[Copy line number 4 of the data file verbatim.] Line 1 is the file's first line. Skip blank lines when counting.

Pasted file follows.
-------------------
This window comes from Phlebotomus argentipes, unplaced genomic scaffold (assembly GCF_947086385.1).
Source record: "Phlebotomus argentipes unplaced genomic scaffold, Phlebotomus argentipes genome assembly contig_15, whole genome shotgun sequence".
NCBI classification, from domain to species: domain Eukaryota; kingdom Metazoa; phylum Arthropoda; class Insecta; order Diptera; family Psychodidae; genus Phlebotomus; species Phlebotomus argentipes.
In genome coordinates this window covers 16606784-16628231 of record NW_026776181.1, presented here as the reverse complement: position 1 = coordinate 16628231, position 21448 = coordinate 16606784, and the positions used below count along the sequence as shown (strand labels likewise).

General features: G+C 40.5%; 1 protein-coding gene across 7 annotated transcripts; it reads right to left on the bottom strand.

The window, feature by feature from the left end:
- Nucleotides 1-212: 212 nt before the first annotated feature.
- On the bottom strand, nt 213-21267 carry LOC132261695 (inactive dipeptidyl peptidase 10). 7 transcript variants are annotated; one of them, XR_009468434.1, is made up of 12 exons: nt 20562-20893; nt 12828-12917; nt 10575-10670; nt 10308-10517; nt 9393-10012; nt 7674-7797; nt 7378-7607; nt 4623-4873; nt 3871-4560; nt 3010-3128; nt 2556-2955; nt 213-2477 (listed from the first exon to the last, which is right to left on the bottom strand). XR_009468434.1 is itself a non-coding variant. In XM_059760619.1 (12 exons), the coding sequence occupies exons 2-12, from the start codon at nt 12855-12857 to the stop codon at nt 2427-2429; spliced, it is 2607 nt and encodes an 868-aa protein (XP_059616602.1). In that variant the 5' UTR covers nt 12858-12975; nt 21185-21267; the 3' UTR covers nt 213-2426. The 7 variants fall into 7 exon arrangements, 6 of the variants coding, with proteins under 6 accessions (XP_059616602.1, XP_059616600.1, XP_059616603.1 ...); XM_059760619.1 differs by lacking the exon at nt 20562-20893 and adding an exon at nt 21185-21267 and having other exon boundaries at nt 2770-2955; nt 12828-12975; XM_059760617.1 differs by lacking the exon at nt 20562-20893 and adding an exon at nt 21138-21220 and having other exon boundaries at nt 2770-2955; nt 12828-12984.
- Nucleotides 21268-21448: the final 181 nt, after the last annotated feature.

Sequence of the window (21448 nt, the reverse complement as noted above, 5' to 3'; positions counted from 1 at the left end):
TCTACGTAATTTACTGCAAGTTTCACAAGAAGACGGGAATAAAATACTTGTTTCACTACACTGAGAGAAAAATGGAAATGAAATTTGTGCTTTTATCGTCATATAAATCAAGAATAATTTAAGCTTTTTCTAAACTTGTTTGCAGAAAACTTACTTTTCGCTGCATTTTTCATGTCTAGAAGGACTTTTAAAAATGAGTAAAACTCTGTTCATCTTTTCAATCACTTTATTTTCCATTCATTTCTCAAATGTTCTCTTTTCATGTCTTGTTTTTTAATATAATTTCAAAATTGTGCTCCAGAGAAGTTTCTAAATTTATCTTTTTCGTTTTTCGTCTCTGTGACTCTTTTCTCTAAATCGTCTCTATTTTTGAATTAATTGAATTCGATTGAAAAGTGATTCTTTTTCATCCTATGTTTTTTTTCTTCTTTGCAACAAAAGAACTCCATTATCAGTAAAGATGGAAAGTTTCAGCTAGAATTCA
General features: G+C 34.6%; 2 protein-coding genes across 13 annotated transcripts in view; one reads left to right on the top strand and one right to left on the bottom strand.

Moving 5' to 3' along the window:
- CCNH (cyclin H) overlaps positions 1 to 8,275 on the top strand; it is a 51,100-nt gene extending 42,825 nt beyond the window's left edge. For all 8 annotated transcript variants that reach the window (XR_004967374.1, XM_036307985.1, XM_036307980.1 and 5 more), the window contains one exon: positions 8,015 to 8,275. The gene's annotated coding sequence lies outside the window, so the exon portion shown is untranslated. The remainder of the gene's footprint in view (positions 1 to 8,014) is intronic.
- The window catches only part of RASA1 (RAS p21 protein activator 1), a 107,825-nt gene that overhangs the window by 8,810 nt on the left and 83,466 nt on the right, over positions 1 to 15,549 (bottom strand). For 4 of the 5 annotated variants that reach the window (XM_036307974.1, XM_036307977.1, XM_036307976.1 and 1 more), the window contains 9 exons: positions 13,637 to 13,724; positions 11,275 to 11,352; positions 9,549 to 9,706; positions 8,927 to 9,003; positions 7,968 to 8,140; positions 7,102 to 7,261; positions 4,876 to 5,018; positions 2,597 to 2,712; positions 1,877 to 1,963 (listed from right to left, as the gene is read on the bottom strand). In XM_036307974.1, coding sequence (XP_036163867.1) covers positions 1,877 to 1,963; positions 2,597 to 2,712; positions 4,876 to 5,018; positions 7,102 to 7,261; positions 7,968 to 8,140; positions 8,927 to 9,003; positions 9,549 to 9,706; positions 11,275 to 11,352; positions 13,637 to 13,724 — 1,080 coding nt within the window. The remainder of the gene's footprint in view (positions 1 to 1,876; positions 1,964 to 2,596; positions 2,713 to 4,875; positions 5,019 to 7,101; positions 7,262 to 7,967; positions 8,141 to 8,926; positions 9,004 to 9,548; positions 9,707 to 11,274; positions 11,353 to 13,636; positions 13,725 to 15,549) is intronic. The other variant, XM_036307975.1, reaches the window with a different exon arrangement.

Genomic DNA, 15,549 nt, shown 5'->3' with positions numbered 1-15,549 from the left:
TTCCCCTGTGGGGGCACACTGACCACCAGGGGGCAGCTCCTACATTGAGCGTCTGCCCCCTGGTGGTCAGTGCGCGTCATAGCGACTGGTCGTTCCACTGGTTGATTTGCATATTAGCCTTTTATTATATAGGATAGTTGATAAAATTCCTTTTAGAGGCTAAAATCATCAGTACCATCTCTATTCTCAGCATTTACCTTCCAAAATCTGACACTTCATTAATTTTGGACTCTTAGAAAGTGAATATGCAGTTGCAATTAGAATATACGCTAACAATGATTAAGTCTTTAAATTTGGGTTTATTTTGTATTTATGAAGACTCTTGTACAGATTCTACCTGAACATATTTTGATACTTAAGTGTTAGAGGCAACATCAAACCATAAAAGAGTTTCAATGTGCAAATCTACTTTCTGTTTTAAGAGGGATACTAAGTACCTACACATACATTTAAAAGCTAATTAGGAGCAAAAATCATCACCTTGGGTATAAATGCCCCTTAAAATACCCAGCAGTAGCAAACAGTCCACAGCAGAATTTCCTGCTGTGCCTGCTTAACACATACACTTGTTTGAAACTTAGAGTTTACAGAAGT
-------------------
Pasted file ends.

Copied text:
In genome coordinates this window covers 16606784-16628231 of record NW_026776181.1, presented here as the reverse complement: position 1 = coordinate 16628231, position 21448 = coordinate 16606784, and the positions used below count along the sequence as shown (strand labels likewise).